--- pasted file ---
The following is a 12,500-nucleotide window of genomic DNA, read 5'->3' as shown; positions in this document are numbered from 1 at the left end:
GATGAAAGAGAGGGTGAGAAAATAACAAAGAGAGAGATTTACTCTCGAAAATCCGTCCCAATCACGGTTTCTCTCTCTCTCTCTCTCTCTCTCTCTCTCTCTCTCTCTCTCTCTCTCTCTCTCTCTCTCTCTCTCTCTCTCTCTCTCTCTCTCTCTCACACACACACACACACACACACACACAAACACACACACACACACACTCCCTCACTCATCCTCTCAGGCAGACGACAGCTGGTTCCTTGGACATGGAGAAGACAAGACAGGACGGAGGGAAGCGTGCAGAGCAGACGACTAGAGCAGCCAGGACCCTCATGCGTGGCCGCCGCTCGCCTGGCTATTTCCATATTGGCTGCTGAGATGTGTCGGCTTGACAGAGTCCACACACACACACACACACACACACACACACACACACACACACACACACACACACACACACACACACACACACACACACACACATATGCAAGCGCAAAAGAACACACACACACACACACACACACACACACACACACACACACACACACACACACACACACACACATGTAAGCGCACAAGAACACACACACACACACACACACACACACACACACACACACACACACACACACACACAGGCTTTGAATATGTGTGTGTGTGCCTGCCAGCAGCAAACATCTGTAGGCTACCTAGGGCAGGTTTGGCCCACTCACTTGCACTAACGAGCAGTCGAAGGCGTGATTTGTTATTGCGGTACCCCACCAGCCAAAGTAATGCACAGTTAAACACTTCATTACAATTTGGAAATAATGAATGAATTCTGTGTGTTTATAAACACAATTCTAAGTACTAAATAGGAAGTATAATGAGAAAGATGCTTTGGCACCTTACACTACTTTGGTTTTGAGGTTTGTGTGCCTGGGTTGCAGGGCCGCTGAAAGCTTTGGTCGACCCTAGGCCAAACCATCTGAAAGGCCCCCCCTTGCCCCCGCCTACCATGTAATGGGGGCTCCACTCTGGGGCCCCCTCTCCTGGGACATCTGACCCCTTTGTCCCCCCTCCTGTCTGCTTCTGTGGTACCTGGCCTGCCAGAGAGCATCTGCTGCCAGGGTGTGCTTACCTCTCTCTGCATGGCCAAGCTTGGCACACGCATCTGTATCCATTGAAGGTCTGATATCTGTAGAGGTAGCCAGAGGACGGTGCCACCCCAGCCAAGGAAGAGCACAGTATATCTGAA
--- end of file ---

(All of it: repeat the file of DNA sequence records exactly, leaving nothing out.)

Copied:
The following is a 12,500-nucleotide window of genomic DNA, read 5'->3' as shown; positions in this document are numbered from 1 at the left end:
GATGAAAGAGAGGGTGAGAAAATAACAAAGAGAGAGATTTACTCTCGAAAATCCGTCCCAATCACGGTTTCTCTCTCTCTCTCTCTCTCTCTCTCTCTCTCTCTCTCTCTCTCTCTCTCTCTCTCTCTCTCTCTCTCTCTCTCTCTCTCTCTCTCTCACACACACACACACACACACACACACAAACACACACACACACACACTCCCTCACTCATCCTCTCAGGCAGACGACAGCTGGTTCCTTGGACATGGAGAAGACAAGACAGGACGGAGGGAAGCGTGCAGAGCAGACGACTAGAGCAGCCAGGACCCTCATGCGTGGCCGCCGCTCGCCTGGCTATTTCCATATTGGCTGCTGAGATGTGTCGGCTTGACAGAGTCCACACACACACACACACACACACACACACACACACACACACACACACACACACACACACACACACACACACACACACACACACATATGCAAGCGCAAAAGAACACACACACACACACACACACACACACACACACACACACACACACACACACACACACACACACATGTAAGCGCACAAGAACACACACACACACACACACACACACACACACACACACACACACACACACACACACAGGCTTTGAATATGTGTGTGTGTGCCTGCCAGCAGCAAACATCTGTAGGCTACCTAGGGCAGGTTTGGCCCACTCACTTGCACTAACGAGCAGTCGAAGGCGTGATTTGTTATTGCGGTACCCCACCAGCCAAAGTAATGCACAGTTAAACACTTCATTACAATTTGGAAATAATGAATGAATTCTGTGTGTTTATAAACACAATTCTAAGTACTAAATAGGAAGTATAATGAGAAAGATGCTTTGGCACCTTACACTACTTTGGTTTTGAGGTTTGTGTGCCTGGGTTGCAGGGCCGCTGAAAGCTTTGGTCGACCCTAGGCCAAACCATCTGAAAGGCCCCCCCTTGCCCCCGCCTACCATGTAATGGGGGCTCCACTCTGGGGCCCCCTCTCCTGGGACATCTGACCCCTTTGTCCCCCCTCCTGTCTGCTTCTGTGGTACCTGGCCTGCCAGAGAGCATCTGCTGCCAGGGTGTGCTTACCTCTCTCTGCATGGCCAAGCTTGGCACACGCATCTGTATCCATTGAAGGTCTGATATCTGTAGAGGTAGCCAGAGGACGGTGCCACCCCAGCCAAGGAAGAGCACAGTATATCTGAA